My husband is a tosser. I’m a keeper. Only to hear John’s side, he might say I’m a borderline hoarder. It’s my parents fault. Mom and Dad grew up in the depression. We saved things. Dad’s garage had a ledge neatly lined with fifty Swisher Sweets cigar boxes we might need someday. And my mom—forget Tupperware. Leftovers were stored in margarine tubs.
Being raised by parents who grew up in the depression branded me with frugality. I don’t think my dad ever bought anything new. Most everything we owned was “gently used,” only that’s not what we called it back then. More likely it was something broken my dad bargained for and fixed himself.
Second hand. Irregulars. Broken things. It was all my parents thought they could afford. As a child I was embarrassed by it, but as an adult, it somehow got embedded in my DNA. I’m just like Mom and Dad. I see the value in things others discard. My house is decorated with garage sale finds, estate sale scores and a few curbside pick-ups. I love telling the story of how I redeemed each treasure. The thing that makes each item so dear to me is the fact that others overlooked its value. Others saw brokenness and I saw beauty. Others saw flaws and I saw a pearl.
Recently my friend Sherlene accidentally broke a crystal decanter she was giving me for my birthday. Instead of throwing it away, she salvaged the stopper and gave that to me. No apologies. No shame. She knows me. She knew I’d find a place for it. And I did. It fit perfectly in a vintage style vase I have on my coffee table. The contrast of pottery and crystal is stunning. It goes together so well it’s almost like the decanter was broken on purpose.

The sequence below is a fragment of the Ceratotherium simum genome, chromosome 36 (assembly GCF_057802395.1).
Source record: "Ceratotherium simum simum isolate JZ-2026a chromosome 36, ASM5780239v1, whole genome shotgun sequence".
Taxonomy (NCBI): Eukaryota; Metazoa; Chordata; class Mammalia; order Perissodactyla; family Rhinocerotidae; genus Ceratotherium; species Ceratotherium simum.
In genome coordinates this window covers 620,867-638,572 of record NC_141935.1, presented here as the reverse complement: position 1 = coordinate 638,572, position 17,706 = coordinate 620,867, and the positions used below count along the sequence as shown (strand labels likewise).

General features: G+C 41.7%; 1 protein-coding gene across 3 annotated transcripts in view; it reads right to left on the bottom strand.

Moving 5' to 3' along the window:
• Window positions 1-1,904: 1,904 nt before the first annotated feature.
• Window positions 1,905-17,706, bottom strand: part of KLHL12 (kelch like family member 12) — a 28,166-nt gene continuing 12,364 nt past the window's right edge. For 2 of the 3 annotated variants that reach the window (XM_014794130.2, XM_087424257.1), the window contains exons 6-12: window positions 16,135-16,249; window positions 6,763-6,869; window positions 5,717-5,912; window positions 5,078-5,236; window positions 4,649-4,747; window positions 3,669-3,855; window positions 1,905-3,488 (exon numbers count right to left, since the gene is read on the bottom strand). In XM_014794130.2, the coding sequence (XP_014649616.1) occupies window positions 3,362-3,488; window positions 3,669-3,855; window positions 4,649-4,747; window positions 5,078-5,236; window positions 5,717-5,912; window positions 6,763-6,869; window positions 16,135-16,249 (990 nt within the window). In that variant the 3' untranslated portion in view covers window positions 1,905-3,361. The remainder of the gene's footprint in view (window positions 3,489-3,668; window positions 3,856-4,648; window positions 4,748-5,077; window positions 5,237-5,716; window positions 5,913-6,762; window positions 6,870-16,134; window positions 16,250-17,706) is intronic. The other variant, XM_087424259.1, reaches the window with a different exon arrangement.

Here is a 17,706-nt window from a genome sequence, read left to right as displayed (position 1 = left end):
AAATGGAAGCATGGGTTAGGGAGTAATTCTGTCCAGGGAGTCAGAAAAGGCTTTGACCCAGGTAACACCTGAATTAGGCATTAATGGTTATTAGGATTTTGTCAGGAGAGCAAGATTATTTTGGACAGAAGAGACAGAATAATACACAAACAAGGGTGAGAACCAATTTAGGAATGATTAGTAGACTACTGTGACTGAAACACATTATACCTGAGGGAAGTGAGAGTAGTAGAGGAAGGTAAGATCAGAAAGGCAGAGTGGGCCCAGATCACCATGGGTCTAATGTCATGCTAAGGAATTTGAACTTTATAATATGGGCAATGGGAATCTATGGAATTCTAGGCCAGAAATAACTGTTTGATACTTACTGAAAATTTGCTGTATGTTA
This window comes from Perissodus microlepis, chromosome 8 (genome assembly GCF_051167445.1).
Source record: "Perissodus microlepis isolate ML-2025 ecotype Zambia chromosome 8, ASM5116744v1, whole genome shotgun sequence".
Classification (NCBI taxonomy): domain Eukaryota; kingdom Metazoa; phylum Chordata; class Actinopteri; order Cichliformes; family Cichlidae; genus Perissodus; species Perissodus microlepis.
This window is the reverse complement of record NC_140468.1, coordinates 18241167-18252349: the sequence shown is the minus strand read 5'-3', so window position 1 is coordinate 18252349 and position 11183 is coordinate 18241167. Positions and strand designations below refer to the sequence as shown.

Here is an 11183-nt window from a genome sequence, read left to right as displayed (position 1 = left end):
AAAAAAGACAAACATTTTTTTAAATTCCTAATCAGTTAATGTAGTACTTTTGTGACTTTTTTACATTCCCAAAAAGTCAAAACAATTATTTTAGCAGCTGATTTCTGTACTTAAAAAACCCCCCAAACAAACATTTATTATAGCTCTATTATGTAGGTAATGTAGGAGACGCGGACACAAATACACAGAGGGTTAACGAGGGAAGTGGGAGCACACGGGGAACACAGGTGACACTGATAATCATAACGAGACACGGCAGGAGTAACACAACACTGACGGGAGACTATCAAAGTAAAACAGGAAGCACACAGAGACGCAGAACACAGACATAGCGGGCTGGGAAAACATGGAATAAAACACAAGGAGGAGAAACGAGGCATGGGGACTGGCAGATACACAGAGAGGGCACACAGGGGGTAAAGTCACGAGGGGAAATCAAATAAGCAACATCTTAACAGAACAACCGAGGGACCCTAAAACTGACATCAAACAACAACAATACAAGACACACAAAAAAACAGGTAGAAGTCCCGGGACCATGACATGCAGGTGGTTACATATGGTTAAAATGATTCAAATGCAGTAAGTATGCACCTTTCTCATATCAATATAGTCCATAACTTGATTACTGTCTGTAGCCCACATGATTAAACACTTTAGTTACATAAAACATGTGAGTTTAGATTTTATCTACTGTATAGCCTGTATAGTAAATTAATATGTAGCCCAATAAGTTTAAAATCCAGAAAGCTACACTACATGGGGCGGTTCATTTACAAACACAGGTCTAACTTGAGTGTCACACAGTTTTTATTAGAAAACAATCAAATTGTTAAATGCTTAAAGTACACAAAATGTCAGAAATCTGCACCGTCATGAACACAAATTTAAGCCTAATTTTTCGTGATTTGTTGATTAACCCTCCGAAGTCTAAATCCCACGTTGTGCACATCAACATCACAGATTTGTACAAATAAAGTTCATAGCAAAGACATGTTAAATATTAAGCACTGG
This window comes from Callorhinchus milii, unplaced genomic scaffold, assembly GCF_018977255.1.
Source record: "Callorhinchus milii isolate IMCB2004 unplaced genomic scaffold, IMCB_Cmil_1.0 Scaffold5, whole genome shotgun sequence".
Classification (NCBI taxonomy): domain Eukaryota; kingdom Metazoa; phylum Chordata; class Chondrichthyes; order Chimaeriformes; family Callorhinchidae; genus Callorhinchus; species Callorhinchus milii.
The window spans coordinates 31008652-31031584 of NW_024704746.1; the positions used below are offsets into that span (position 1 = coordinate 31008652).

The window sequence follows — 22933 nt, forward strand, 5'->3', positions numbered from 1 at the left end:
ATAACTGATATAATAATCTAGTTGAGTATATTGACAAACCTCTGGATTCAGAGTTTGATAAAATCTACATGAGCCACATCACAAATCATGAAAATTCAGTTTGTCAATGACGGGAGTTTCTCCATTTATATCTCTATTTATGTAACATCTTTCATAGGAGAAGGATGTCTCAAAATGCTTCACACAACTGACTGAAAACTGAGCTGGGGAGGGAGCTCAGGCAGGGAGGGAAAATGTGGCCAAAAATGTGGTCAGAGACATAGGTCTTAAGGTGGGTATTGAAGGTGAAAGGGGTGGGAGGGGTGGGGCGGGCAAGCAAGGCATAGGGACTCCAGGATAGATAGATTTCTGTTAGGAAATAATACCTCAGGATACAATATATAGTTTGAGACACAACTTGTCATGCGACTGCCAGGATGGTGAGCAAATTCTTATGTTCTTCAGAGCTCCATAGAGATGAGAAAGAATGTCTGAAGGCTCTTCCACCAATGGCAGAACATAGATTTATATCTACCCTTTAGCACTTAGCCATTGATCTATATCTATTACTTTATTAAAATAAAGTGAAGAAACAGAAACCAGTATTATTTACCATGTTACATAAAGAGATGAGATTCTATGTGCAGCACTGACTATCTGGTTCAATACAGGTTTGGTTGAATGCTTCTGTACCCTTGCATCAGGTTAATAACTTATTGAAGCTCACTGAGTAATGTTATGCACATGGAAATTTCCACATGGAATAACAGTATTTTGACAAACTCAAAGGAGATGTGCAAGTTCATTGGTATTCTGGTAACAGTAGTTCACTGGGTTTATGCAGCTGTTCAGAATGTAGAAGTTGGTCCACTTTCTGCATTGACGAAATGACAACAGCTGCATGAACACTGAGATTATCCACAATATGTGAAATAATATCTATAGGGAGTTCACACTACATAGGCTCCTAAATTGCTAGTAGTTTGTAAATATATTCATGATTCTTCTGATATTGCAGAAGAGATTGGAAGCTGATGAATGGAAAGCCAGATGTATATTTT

And now the crystal topper has a story too.
It reminds me of how God sees us. All of us are broken, but He sees beyond our flaws. He sees beyond our insecurities, our failures, our hurts and tears. He sees beauty in the broken. He fashions greatness out of nothing. He takes dust and creates magnificence.
He takes what we have to offer and it’s always enough.
Do you remember the story of the little boy who offered his lunch to feed a crowd? Who would have thought that five loaves and two fish would make a dent in feeding the multitude?
But the disciples took a little boy’s faith and a miracle emerged. One lunch box against 5000 hungry men.
When the little, the trivial, the not-even-worth-mentioning was blessed and broken, it was multiplied and five loaves and two fish resulted in enough food to feed the multitude with twelve baskets of leftovers.
As astonishing as this story is, here’s what I find most interesting: It wasn’t until the lunch was broken that it was multiplied. But once it was broken, what was once insignificant became more than enough.
The word broken used in this verse comes from the Greek word, klao, which means to break as if on purpose in order to distribute. Like water broken in pregnancy before delivery, until something is broken, life cannot come forth.
Even Jesus’ body was blessed and broken for us. It’s in the breaking that life begins to overflow.
So what if we are broken on purpose? What if you are broken on purpose?
Here’s my take on this story.
Kingdom principles operate in a different realm and God has a plan for our brokenness. We may think of brokenness as a sign of failure and unworthiness but that’s not what God thinks. What we perceive as insignificant God considers more than enough.
Friend, you didn’t miss the mark. You didn’t fail. You have been broken on purpose so life can come forth. He calls forth your destiny in the middle of your brokenness. And when you’re redeemed, you have a story. Like my estate sale finds, my crystal topper and a little boy’s lunch.
And that makes you a beautiful, priceless treasure.